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IATA Mandates RFID Use on Baggage for Airlines, Airports
After more than a decade of study and recommendations, the International Air Transport Association has voted to require the use of UHF RFID on air-travel baggage to prevent the mishandling of bags.
Jun 14, 2019—
The International Air Transport Association (IATA) has adopted a resolution supporting the global deployment of RFID tracking for checked airline baggage. The resolution serves as the latest step toward global baggage tracking with UHF RFID tags on passengers' luggage. The group voted at the 75th Annual General Meeting, held earlier this month in Seoul, South Korea.
The transition to radio frequency identification has been a wide-scale collaboration between all stakeholders across the baggage industry, including airports, airlines, luggage handlers and technology providers. IATA says it plans to work with airlines and airports to bring RFID to 80 percent of baggage checked for air travel throughout the next three years. This means that the implementation of RFID reader infrastructure needs to be deployed in at least 74 airports.
The vote was unanimous to adopt the resolution, along with the implementation of baggage messaging standards, to more accurately track passengers' baggage across key points—when the luggage passes through reader portals—throughout a traveler's journey. The resolution follows a decade-long process of research and recommendations, including specifications for how RFID should be employed.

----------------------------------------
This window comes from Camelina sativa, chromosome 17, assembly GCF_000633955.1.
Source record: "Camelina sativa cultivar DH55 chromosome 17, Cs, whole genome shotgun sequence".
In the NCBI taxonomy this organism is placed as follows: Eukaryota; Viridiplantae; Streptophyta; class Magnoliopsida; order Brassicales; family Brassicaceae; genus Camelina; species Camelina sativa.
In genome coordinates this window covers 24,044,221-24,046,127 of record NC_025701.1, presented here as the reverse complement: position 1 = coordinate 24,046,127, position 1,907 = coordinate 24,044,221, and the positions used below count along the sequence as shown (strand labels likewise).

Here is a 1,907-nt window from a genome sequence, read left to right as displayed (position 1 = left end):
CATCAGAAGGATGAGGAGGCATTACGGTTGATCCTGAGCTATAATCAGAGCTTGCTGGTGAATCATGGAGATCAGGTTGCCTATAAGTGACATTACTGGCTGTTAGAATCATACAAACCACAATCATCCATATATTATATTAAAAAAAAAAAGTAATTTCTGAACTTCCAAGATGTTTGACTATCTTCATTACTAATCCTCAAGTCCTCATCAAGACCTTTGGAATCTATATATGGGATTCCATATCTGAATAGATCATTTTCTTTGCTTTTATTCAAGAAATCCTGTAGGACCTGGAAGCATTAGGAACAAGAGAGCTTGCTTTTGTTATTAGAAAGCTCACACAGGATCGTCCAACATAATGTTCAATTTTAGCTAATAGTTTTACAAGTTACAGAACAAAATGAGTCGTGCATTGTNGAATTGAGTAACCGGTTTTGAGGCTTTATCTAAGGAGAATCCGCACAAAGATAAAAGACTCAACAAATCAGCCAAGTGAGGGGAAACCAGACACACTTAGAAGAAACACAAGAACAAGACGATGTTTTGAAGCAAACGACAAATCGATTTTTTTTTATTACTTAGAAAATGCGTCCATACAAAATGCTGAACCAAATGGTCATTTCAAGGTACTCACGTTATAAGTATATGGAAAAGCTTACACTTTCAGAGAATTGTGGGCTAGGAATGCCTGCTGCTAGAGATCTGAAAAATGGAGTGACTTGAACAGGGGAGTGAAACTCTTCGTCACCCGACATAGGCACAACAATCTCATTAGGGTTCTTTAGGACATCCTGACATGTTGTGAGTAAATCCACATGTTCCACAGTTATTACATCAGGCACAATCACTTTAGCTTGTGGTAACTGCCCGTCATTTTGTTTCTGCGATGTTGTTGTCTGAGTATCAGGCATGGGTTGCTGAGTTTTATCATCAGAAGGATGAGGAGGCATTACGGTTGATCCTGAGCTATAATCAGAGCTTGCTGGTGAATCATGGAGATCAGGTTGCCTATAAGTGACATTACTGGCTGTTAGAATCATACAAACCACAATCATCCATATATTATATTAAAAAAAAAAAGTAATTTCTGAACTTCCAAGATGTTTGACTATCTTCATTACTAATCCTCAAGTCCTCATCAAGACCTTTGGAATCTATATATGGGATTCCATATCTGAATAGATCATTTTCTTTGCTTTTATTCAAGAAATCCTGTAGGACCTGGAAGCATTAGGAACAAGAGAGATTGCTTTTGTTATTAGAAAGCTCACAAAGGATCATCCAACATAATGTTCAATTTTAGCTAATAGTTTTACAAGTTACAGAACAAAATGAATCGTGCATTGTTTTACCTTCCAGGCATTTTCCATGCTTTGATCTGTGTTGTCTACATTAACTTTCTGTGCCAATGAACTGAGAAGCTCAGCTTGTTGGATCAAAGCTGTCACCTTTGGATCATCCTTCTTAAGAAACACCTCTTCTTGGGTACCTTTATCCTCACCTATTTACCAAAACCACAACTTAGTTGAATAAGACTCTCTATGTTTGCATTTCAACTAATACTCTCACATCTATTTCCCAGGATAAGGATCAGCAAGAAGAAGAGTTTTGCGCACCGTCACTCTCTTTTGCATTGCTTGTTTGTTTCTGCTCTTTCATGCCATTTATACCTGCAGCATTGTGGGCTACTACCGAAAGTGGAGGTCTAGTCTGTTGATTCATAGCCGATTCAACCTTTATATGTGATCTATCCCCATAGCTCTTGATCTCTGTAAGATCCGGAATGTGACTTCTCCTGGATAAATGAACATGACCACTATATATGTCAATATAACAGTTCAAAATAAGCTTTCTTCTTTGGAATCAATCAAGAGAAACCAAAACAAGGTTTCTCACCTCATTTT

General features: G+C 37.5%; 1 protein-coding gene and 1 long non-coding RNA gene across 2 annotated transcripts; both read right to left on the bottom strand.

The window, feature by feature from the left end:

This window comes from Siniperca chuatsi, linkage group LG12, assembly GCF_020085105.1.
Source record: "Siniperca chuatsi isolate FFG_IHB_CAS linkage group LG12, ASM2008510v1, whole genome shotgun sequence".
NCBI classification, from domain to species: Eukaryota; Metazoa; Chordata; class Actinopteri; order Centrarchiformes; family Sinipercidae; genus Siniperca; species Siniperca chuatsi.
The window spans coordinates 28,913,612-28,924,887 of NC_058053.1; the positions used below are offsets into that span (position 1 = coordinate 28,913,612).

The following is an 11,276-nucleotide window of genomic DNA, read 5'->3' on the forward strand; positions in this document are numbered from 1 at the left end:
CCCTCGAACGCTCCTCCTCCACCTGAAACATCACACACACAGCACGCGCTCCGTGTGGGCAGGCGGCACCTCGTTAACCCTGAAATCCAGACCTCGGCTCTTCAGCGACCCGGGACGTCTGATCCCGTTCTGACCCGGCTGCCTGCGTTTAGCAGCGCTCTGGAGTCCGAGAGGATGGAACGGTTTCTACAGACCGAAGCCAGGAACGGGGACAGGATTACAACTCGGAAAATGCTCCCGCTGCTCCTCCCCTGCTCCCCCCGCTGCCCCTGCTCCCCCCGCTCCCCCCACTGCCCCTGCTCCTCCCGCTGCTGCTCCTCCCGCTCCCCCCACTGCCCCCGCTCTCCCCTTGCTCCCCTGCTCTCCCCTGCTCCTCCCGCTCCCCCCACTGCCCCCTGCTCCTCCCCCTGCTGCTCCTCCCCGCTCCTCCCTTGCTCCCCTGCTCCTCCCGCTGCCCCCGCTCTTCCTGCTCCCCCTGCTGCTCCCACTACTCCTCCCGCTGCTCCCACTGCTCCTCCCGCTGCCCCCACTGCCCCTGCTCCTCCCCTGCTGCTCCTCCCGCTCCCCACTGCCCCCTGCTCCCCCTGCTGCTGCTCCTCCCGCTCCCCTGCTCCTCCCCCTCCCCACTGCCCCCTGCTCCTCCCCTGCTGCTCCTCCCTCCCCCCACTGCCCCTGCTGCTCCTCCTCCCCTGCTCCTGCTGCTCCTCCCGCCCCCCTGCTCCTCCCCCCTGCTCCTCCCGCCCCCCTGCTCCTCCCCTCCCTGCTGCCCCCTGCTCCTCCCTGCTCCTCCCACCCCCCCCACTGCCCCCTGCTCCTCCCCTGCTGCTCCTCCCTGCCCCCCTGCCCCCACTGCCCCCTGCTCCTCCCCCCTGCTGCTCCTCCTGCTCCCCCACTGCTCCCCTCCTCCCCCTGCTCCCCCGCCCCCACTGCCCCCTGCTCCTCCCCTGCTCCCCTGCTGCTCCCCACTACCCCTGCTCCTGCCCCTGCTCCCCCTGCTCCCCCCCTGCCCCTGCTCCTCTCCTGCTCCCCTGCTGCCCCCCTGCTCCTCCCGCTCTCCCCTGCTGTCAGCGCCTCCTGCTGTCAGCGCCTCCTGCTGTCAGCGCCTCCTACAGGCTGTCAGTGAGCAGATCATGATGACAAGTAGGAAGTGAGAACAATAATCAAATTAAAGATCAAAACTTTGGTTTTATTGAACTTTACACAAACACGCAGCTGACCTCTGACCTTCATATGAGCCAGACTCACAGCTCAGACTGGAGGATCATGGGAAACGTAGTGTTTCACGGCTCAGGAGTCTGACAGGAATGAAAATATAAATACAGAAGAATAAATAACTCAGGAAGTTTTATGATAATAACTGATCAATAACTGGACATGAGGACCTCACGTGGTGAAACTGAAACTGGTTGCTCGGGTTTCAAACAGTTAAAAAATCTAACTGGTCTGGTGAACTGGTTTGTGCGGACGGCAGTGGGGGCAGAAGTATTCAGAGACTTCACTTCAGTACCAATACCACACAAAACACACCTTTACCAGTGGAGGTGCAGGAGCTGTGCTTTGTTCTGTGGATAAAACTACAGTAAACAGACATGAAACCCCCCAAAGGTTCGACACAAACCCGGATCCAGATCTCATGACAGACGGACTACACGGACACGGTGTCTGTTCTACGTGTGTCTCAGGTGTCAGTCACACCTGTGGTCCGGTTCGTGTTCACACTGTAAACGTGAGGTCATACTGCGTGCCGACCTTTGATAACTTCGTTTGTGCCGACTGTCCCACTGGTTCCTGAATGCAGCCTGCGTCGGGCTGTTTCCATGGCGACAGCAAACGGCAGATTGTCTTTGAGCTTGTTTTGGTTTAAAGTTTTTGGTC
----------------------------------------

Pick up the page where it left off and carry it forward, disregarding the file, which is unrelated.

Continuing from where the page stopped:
IATA began examining RFID technology in 2005 as a tool to reduce baggage mishandling by airlines and airports. Three years later, the association started conducting a Baggage Improvement Program that led to a reduction of luggage mishandling of more than 70 percent by 2012, says Andrew Price, the head of global baggage operations for IATA's Airport, Passenger, Cargo, Security (APCS) division.
From 2013 to 2017, the baggage mishandling rate dropped further, in part due to messaging improvements. This was followed by the introduction of IATA Resolution 753 for the tracking of luggage, which became effective in June 2018. "While 80 percent of airlines have an implementation plan for IATA Resolution 753," Price says, "much remains to be done for full implementation to be achieved." Thus far, RFID has been adopted by a few airlines and airports, in some cases as pilot projects.
Recently, Delta "transitioned to RFID hands-free scanning technology at 84 of our largest domestic stations," says Gareth Joyce, Delta's senior VP of airport customer service and cargo president. These locations, he says, account for more than 85 percent of the bags flying in the Delta system.
In fact, since Delta launched RFID bag tags in 2016, the airline has collected more than 2 billion tracking points per year. "In so doing, we've been able to make adjustments and improvements to continue building up accuracy to where 99.9 percent of bags are now being accurately scanned and tracked."
RFID provides an automated approach that is faster and more accurate than barcode scans, Price reports. When RFID tags, applied to baggage, are read at airports before and after each flight, the bags can be identified and tracked without the need for human intervention.
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